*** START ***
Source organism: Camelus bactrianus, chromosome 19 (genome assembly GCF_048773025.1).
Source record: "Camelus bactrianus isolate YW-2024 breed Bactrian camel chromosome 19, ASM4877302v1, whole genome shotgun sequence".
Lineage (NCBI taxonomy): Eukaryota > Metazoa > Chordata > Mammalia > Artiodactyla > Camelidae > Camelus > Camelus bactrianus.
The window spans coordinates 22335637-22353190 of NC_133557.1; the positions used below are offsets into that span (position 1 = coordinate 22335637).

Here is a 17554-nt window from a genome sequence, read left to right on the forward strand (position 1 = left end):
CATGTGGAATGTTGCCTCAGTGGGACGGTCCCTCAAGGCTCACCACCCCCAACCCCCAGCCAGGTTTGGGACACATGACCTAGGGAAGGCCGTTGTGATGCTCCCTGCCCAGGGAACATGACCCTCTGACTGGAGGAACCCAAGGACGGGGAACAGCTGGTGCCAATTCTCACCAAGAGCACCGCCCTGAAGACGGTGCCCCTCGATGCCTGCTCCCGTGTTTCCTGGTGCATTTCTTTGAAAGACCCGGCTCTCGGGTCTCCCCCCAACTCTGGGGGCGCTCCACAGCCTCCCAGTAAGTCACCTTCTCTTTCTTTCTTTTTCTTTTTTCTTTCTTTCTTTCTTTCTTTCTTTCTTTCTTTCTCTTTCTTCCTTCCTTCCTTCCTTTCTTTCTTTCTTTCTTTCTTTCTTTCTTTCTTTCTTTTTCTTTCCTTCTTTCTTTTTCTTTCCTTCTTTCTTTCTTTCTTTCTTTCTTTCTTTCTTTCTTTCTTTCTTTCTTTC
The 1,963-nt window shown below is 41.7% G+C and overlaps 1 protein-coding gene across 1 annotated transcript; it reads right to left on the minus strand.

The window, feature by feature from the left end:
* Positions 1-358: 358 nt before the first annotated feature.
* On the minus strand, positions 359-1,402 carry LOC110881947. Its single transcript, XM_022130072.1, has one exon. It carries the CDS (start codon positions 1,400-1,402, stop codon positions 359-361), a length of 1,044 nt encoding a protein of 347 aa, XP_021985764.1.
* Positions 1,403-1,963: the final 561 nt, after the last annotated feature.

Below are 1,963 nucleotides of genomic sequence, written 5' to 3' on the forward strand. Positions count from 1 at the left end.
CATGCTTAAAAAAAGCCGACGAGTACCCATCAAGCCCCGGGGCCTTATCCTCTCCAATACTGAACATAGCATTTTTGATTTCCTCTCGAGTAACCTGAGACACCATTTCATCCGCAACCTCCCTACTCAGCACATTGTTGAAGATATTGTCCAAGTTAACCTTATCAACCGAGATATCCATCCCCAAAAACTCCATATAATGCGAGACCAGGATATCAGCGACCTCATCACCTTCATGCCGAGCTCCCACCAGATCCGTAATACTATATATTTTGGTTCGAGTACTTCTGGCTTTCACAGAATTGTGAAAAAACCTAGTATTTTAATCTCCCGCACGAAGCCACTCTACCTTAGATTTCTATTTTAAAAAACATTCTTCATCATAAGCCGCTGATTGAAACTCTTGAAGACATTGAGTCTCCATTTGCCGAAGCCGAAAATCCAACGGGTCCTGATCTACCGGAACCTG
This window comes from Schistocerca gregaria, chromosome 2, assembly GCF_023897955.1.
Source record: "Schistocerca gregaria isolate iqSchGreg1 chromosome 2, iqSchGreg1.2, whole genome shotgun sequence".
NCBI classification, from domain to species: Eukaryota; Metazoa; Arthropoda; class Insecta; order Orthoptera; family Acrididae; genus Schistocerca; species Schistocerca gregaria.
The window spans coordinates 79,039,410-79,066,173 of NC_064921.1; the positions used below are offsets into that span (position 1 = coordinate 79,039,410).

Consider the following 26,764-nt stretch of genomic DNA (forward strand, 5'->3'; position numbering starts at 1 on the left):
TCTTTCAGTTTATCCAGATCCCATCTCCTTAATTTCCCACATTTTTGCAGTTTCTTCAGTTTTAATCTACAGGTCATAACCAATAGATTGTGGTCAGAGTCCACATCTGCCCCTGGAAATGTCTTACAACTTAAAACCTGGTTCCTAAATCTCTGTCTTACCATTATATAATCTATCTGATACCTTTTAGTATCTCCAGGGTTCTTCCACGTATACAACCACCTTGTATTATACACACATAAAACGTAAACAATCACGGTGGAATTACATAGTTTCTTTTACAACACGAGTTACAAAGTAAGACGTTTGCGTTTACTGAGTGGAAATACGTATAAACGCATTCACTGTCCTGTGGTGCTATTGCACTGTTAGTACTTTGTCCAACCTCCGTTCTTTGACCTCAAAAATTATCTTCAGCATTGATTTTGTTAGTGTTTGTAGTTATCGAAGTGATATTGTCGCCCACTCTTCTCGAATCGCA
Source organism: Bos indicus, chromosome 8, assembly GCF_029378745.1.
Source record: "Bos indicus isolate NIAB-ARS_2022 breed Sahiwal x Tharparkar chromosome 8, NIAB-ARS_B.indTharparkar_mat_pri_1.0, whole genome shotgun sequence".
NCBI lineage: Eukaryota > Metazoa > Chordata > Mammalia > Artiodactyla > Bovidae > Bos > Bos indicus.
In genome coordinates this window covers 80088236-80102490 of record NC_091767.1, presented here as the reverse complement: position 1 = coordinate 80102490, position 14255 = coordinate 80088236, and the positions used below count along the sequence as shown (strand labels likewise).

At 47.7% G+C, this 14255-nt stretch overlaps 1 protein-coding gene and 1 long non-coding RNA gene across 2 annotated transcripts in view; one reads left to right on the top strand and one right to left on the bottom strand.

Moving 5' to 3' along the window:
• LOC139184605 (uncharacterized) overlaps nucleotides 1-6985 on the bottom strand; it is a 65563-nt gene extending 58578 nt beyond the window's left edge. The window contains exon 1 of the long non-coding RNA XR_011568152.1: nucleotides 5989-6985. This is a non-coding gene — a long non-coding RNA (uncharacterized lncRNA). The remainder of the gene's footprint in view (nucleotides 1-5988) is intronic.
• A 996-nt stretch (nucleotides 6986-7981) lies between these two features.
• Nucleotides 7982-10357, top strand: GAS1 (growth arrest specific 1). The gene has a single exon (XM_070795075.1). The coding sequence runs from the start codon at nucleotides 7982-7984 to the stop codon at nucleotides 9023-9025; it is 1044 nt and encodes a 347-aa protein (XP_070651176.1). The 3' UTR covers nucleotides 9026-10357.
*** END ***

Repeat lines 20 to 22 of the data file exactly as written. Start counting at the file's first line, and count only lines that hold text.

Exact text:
Source organism: Bos indicus, chromosome 8, assembly GCF_029378745.1.
Source record: "Bos indicus isolate NIAB-ARS_2022 breed Sahiwal x Tharparkar chromosome 8, NIAB-ARS_B.indTharparkar_mat_pri_1.0, whole genome shotgun sequence".
NCBI lineage: Eukaryota > Metazoa > Chordata > Mammalia > Artiodactyla > Bovidae > Bos > Bos indicus.